“Most of the fuel hauling is short distance, but lubricants and racing fuel shipments take us all over the United States,” Isbell says. “We haul condensate in the South Texas shale plays.”

A majority of operations are conducted out of Texas terminals in Austin, Beaumont, Corpus Christi, Dallas-Ft Worth area, Lufkin, Houston, Hearne, Pasadena, San Antonio, Tyler, and Waco. From the Texas terminals, Texas TransEastern serves refined fuel customers in Arkansas, Oklahoma, and Louisiana.

“Our new terminal in Baton Rouge is giving us the ability to build an even stronger presence in Louisiana,” Isbell says. “We’ll continue to expand our fuel hauling operations into areas that are adjacent to the markets we already serve.”

Slip-seat operation

To keep the fuel transports running 24/7, Texas TransEastern slip-seats the fleet with 2.5 drivers assigned to each tractor. Tractors in long-haul service have just one driver.

To help ensure safe and reliable customer service, Texas TransEastern sets high standards for driver selection. “We believe safety starts at the point of hire,” Isbell says. “We hire driving professionals who exceed the minimum national requirements, and we train them to serve our customers in the safest and most conscientious manner possible.”

The minimum qualifications to drive for Texas TransEastern are as follows:

• At least 25 years of age

• Class A Commercial Driver’s License with at least tank and hazmat endorsements

• Two years current and verifiable tractor/trailer driving experience, preferably hauling bulk fuels

• Acceptable driving record during the past three years

• Pass Department of Transportation and company drug/alcohol screen and physical examination

• Pass criminal background check

• Satisfactorily complete company prescribed road test

• Agreement to conform to company prescribed personal appearance standards upon hire

New hire training is conducted at the headquarters terminal in Pasadena and lasts about a week. Safety is stressed throughout the initial training, which is conducted by Steve Davis, TTE safety director, and his staff.

The safety message is reinforced constantly through weekly safety meetings at every terminal. Quarterly safety meetings are conducted by the safety director.

Safety is promoted and encouraged in a number of ways. Texas TransEastern participates in the American Trucking Associations’ driver recognition program. In addition, the carrier offers several safety incentive programs, including a safety bonus plan, Professional of the Quarter award, and Driver of the Year award.

Major awards are presented at the annual safety banquets held in December at each terminal. During the December 2015 banquets, 59 TTE driving professionals received ATA Career Safe Driving awards, totaling a cumulative 997 years of safe driving.

ATA mileage awards also were presented to those who have reached accident-free mileage milestones while employed at TTE. Twenty-eight TTE drivers received their 250,000 Mile Safe Driving Award, three received their 500,000 Mile Safe Driving Award, and two received their 750,000 Mile Safe Driving Award. Willie Jernigan, who works in TTE’s Lufkin terminal, was presented with the prestigious One Million Mile Award for safely driving accident-free for more than one million miles.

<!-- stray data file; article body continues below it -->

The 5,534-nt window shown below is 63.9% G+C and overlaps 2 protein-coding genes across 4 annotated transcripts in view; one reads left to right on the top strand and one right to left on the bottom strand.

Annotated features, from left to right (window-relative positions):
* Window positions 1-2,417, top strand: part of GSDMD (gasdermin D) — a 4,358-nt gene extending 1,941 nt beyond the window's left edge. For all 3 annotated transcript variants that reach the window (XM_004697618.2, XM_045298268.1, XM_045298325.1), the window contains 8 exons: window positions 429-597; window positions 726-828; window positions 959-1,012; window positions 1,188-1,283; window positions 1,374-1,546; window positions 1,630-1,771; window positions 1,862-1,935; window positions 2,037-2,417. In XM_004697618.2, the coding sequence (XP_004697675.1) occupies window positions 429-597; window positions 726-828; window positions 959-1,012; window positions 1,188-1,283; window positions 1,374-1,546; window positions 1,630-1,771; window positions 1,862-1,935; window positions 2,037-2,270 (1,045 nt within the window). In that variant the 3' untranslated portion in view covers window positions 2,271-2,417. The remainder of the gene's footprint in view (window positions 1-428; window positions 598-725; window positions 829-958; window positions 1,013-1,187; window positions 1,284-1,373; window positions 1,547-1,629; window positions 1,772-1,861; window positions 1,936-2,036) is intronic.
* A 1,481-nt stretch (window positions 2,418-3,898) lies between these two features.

TTE also presented three driving professionals with the TTE Driver of the Year award. Nathan Mack was named Driver of the Year for the Houston/Pasadena operation. Pecos Richardson was named Driver of the Year for the San Antonio terminal, and representing the reminder of the terminals was Jeff Grose of Corpus Christi.

Safety specs

Safety also is promoted through vehicle specifications. The carrier runs cutting edge safety technology that includes Omnitracs on-board computers for electronic driver logs and the Bendix Wingman system that incorporates stability control and forward- and side-looking radar.

“We have been on electronic driver logs about two years now, and they are working well for us,” Isbell says. “We’ve also automated the pre-trip and post-trip inspection processes. We want to make sure we are in full compliance with the regulations.”

Texas TransEastern has standardized on Freightliner Cascadia daycab and sleeper tractors. Specifications include Detroit DD13 engines and automated transmissions.

DOT406 petroleum trailers are supplied by Heil Trailer International and Polar Corp. The 9,200-gallon, four-compartment trailers are specified with Civacon product handling hardware. Running gear on the newest trailers includes roll stability control, Hendrickson Intraax air suspension systems with forward left axle, and PSI and Tiremaax tire inflation systems.

“In every aspect of our fleet operation, our objective is to exceed customer expectations every day,” Isbell says. “That’s one thing that will never change with this company.”     ♦

About the Author

Charles Wilson

Charles E. Wilson has spent 20 years covering the tank truck, tank container, and storage terminal industries throughout North, South, and Central America. He has been editor of Bulk Transporter since 1989. Prior to that, Wilson was managing editor of Bulk Transporter and Refrigerated Transporter and associate editor of Trailer/Body Builders. Before joining the three publications in Houston TX, he wrote for various food industry trade publications in other parts of the country. Wilson has a bachelor's degree in journalism from the University of Kansas and served three years in the U.S. Army.